She concludes that it is best not to deny unhealthy foods, but rather keep them to a minimum. Kids can learn that some foods are better for nourishment and make you feel good. School gardens and kitchens where kids participate in cooking their food have come a long way to help in this regard. When we learn our healthy eating habits at a young age, it is much easier to continue them as adults. Teaching kids healthy eating patterns lay the foundation for a healthier society!

Strawberry Recipe for Mother’s Day
The combination of strawberries and chocolate is an all-time favorite, and this week George shows you how to combine them in a recipe that requires no cooking and is ready in a matter of minutes. Learn how to make his special version of Strawberries and Chocolate Créme with George.

Strawberries
It’s no wonder that strawberries are the most popular berry in the world. Not only do they have a wonderful fragrantly-sweet flavor, they are also rich in antioxidants and an excellent source of vitamin C. In fact, one cup of strawberries provides 136% of your Daily Value for this important nutrient.

What You Should Know About Strawberries
Researchers have recently ranked the 50 best antioxidant sources among commonly eaten foods and found strawberries to be quite exceptional … The Latest News About Strawberries.

5 Healthy Habits for Managing Psoriasis

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5 Healthy Habits for Managing Psoriasis

Unhealthy habits can affect the health of your skin and worsen psoriasis. These healthy habits will help you manage psoriasis symptoms and make life less stressful.

 

 

Psoriasis is a chronic condition that can’t be cured, but it can be controlled. And adopting certain healthy habits, such as the right psoriasis skin care, helps to give you that control.
Not only will a healthier lifestyle help you manage physical symptoms, it can help you feel better overall. “Keeping yourself and your skin as healthy as you can also improves your quality of life,” says Valori Treloar, MD, CNS, a dermatologist at Integrative Dermatology in Newton, Mass., and author of The Clear Skin Diet.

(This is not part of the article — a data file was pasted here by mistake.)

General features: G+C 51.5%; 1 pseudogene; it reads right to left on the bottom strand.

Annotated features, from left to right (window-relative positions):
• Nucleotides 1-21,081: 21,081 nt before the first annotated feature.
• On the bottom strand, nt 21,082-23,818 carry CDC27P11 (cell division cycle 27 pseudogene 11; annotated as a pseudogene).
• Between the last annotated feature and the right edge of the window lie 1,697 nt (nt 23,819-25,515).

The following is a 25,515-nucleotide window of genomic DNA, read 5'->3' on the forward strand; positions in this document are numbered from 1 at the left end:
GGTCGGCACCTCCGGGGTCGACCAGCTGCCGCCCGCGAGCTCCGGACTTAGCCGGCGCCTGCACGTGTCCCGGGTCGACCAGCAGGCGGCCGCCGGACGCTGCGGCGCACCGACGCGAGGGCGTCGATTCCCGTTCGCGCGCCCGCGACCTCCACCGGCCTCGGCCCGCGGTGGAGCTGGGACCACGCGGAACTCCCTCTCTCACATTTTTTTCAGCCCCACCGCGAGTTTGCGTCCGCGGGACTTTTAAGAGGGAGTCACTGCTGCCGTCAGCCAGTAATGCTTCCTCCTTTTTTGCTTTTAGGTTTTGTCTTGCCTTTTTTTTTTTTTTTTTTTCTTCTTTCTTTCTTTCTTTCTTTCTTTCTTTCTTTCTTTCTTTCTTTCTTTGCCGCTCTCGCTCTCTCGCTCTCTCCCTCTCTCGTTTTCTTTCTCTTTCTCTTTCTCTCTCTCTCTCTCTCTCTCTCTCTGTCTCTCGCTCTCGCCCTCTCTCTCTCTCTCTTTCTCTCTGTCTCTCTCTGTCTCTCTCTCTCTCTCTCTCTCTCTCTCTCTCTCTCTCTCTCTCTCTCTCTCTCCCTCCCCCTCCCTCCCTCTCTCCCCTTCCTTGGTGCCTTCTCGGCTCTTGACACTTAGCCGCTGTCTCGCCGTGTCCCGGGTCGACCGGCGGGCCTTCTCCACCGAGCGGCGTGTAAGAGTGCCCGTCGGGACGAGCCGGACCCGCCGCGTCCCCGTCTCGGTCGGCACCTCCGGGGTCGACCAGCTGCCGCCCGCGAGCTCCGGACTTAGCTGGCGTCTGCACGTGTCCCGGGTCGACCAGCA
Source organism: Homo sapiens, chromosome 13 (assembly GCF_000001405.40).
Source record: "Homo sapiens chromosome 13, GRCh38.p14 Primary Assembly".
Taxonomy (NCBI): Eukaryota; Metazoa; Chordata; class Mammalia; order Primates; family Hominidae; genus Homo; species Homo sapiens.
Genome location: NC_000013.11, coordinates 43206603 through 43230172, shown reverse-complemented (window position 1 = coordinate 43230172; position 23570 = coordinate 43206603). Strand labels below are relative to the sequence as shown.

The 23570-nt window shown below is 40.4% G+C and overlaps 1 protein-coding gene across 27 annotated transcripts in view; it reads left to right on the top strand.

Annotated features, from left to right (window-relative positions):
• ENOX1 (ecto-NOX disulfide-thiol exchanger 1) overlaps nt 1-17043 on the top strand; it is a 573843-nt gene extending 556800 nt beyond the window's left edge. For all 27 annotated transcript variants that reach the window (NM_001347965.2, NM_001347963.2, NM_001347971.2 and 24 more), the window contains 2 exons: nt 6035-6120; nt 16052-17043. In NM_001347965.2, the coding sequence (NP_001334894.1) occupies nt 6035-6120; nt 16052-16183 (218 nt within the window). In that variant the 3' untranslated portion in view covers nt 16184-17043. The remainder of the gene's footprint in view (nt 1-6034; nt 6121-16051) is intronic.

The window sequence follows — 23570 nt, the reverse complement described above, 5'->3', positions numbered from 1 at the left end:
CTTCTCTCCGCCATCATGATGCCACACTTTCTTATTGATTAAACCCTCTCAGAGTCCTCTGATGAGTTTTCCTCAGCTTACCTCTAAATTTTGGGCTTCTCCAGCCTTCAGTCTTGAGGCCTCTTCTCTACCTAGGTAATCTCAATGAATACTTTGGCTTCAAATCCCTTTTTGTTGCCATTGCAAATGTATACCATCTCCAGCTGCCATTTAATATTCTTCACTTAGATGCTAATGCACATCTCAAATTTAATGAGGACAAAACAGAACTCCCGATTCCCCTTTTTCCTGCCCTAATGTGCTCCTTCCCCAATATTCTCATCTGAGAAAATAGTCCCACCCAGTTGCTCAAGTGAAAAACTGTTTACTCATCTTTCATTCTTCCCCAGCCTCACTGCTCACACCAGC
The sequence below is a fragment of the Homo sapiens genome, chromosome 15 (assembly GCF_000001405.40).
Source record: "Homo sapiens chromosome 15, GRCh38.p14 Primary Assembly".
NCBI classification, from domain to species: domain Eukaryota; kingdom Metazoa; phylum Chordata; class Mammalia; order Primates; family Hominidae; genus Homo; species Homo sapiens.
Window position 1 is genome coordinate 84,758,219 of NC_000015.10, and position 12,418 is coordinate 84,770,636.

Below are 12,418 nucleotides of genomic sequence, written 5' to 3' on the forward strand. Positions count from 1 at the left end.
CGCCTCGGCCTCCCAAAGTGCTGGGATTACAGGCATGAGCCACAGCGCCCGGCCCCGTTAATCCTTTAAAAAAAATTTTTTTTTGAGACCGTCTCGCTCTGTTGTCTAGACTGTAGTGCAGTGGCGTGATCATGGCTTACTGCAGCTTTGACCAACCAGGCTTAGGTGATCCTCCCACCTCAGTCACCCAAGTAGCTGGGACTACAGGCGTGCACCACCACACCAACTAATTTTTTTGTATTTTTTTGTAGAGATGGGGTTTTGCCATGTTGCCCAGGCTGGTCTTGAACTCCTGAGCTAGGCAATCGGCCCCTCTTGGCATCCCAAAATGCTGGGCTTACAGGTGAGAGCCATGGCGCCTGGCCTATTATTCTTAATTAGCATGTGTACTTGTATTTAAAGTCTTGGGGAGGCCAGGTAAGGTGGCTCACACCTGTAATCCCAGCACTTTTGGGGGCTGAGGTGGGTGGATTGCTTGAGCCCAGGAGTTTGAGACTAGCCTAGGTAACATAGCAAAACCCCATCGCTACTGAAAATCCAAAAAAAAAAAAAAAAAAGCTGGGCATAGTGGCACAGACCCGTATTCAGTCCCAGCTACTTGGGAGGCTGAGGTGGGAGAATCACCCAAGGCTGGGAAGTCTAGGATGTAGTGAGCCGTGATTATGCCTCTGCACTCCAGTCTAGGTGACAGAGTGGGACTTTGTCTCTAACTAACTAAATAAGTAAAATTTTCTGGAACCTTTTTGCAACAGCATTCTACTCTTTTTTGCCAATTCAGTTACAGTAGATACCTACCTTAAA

Here are five healthy habits that can help you manage psoriasis symptoms:
1. Manage stress in your life. Stress can worsen psoriasis symptoms in some people, Dr. Treloar says. If you’re one of those people, it’s important to control stress. To do that, start by simplifying your life. Learn to say no to friends, family, and coworkers if what they’re asking you to do is more than you can comfortably handle. Participate in relaxing activities, such as yoga, meditation, or tai chi. “Find a stress-reduction activity that you enjoy and practice it daily,” Treloar says. “You have to practice to get good at it.” You can also reduce stress by adjusting your reactions to the world around you. Instead of focusing on what’s wrong, try to focus on what’s right and what makes you feel good.
 
2. Avoid skin irritants. When buying soaps and shampoos, be wary of those with added fragrances and perfumes. Scented formulas can sting or irritate skin that’s already inflamed. Read labels, and look for fragrance-free soaps, shampoos, body washes, and even laundry detergents. Also, avoid waterless, alcohol-based hand sanitizers. Their alcohol content can not only sting your lesions but also dry your skin, which can make existing psoriasis lesions worse and contribute to new flare-ups. “If you’re sensitive to laundry detergents, double rinse your clothes to get out the soap,” Treloar says.
 
3. Keep your skin moist. After a shower or bath, pat — don’t rub — your skin dry. Then apply a moisturizer — the sooner and the thicker, the better. Applying moisturizer immediately after a shower or bath helps trap moisture in your skin. Ointments are better than lotions for holding the moisture in. Continue to apply moisturizers throughout the day, especially in the winter when the air is drier. Find a moisturizer that you love, and you’ll be more likely to use it, Treloar says. To help keep your skin moist in winter, try using a whole-house or room humidifier.
 
4. Quit smoking and limit alcohol intake. “The first thing I tell my patients is, if you smoke, stop. If you drink, know that it can make your psoriasis worse,” Treloar says. Not only is smoking a common trigger for psoriasis symptoms, it adds to your risk of developing cancer and cardiovascular disease. And people with psoriasis already have a higher risk for a number of medical conditions, including cancer and heart disease. Alcohol, too, has been associated with psoriasis though the link is unclear. “Most studies show that increasing alcohol intake is associated with new onset of psoriasis or worsening of psoriasis.”
 
5. Eat healthy. To help you manage your psoriasis skin care, it’s important that you get all the nutrients needed for healthy skin. Be sure to include fruits and vegetables in your diet because they are loaded with vitamins, minerals, and fiber. Limit foods that are high in fat and cholesterol. A healthy diet will help you maintain a healthy weight, and maintaining a healthy weight will help you not only feel good physically, but also emotionally — important because people with psoriasis are at higher risk of depression.